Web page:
With the Maryland men’s basketball team riding a seven-game winning streak and atop the Big Ten standings heading into Saturday’s showdown at Michigan State, Coach Mark Turgeon’s detractors are quieter than they have been at most other points during his nine-season tenure. Lowly Nebraska nearly gave them reason to pipe up with an upset bid in College Park on Tuesday, but Jalen “Stix” Smith rescued the No. 9 Terps with a last-second block of Cornhuskers guard Cam Mack’s layup attempt in a 72-70 win.

Looking ahead to March Madness, Maryland has put itself in position to earn a No. 2 seed, which would be the Terps’ highest seed since they won the national title under Gary Williams as a No. 1 in 2002. Still, with Maryland advancing as far as the Sweet 16 only once in its four previous trips to the NCAA tournament under Turgeon, there’s a portion of the fan base that expects another early exit this year.

“I hate those people,” ESPN “SportsCenter” host and Maryland alum Scott Van Pelt told the Team 980′s Kevin Sheehan on Friday when asked what he would say to Maryland fans who still don’t believe in this team.

“Here’s what I’d tell them: I hate you. I hate you because you’re impossible. If being ranked in the top 10, and being first in the Big Ten — with a potential lottery pick in Stix, with a four-year local player in [Anthony] Cowan, who’s climbing the ranks of all-time Maryland scorers and winners — if this isn’t enough for you, if you’re still looking in the rearview at the past and complaining about that now, then you’re hopeless. You’re hopeless, and I don’t care how you feel or what you think’s going to happen — I don’t — because I can’t stand you. Because as a fan, if you don’t enjoy the moments, there’s no point, and if the past is going to ruin your present, then I don’t understand what the point of any of it is."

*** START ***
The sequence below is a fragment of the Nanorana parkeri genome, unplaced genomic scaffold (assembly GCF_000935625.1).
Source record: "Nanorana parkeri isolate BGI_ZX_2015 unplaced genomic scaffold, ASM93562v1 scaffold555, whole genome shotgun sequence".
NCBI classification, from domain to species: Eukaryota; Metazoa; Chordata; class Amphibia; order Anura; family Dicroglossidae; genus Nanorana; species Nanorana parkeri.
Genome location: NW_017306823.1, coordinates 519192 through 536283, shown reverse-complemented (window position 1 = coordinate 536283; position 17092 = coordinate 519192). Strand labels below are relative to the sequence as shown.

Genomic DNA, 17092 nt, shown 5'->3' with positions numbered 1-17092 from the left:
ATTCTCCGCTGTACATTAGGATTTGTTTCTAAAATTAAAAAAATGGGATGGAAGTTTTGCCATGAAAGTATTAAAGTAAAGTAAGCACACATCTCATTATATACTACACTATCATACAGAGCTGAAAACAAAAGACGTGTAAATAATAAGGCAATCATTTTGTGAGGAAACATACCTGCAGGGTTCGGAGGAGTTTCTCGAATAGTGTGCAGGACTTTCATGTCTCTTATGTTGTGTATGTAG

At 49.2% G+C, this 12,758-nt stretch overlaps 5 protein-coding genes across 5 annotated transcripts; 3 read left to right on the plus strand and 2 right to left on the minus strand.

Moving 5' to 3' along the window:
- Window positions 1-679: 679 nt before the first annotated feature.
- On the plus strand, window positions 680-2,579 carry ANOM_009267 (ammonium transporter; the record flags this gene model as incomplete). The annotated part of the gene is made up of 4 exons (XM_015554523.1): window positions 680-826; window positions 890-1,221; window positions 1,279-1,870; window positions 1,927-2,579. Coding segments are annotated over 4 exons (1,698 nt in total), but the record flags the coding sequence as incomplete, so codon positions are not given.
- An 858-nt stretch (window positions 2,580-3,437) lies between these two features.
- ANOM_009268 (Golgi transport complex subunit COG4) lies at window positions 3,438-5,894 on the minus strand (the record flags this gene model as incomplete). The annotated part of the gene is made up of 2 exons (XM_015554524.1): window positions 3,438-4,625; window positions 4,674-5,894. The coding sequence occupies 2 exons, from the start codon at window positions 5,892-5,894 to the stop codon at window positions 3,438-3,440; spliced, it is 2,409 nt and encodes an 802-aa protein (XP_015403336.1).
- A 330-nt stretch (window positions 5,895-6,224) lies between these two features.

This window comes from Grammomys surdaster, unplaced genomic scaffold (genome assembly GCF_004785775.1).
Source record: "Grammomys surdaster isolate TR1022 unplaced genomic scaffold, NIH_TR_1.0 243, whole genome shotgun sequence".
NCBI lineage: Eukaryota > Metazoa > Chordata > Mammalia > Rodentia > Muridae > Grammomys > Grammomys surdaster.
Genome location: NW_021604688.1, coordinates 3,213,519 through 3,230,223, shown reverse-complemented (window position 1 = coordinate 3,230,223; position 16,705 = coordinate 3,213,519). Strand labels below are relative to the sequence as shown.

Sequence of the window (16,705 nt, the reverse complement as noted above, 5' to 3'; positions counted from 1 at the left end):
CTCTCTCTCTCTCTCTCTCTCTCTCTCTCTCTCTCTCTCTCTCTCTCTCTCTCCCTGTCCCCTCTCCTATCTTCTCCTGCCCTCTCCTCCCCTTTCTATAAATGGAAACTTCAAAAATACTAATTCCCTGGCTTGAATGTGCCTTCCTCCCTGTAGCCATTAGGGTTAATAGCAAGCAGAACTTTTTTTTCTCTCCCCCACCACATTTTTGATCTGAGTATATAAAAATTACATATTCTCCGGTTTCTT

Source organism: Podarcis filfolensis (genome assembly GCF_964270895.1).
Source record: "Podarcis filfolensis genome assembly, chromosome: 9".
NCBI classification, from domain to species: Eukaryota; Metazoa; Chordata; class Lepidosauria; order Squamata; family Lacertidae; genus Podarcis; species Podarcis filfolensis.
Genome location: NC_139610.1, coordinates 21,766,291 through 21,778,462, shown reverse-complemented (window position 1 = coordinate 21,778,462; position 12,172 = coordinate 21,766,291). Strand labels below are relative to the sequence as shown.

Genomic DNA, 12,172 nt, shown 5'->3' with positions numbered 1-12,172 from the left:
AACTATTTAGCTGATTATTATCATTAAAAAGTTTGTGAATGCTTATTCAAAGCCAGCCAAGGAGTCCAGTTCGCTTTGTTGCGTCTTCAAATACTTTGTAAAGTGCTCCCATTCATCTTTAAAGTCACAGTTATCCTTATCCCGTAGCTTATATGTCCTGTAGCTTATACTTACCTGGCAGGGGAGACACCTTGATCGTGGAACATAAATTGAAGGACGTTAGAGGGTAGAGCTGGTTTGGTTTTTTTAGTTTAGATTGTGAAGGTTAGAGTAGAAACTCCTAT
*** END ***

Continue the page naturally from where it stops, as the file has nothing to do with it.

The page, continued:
Van Pelt, who was in the building for Maryland’s comeback win at Illinois on Feb. 7, likened a pessimistic fan to someone who used to be broke coming into some money and then complaining about how broke he used to be.

“Could it end that first weekend?” Van Pelt said of Maryland’s prospects in the NCAA tournament. “Sure, it could, and then when it happens, then you get to be able to, what, be happy and point out that, ‘I told you,’ or [say], ‘Well, they probably won’t win the next weekend’? I just don’t get that. I don’t get that mentality. It permeates things, and it just poisons your enjoyment of things. … I really, really detest that mentality because it’s a state of mind of negativity and it’s not productive. It just isn’t.”

If Maryland fizzles in the NCAA tournament, Van Pelt said he would understand the frustration from fans. But he also said “seasons are to be enjoyed” and that this season’s team has provided reason for hope.

“You’re in the conversation to win your league, which by the way is the best league in America,” Van Pelt said. “You’re in the top 10, and you know you’re going to be a top-whatever seed. That’s what you should hope to be every year. That’s what they are right now. Enjoy it.”

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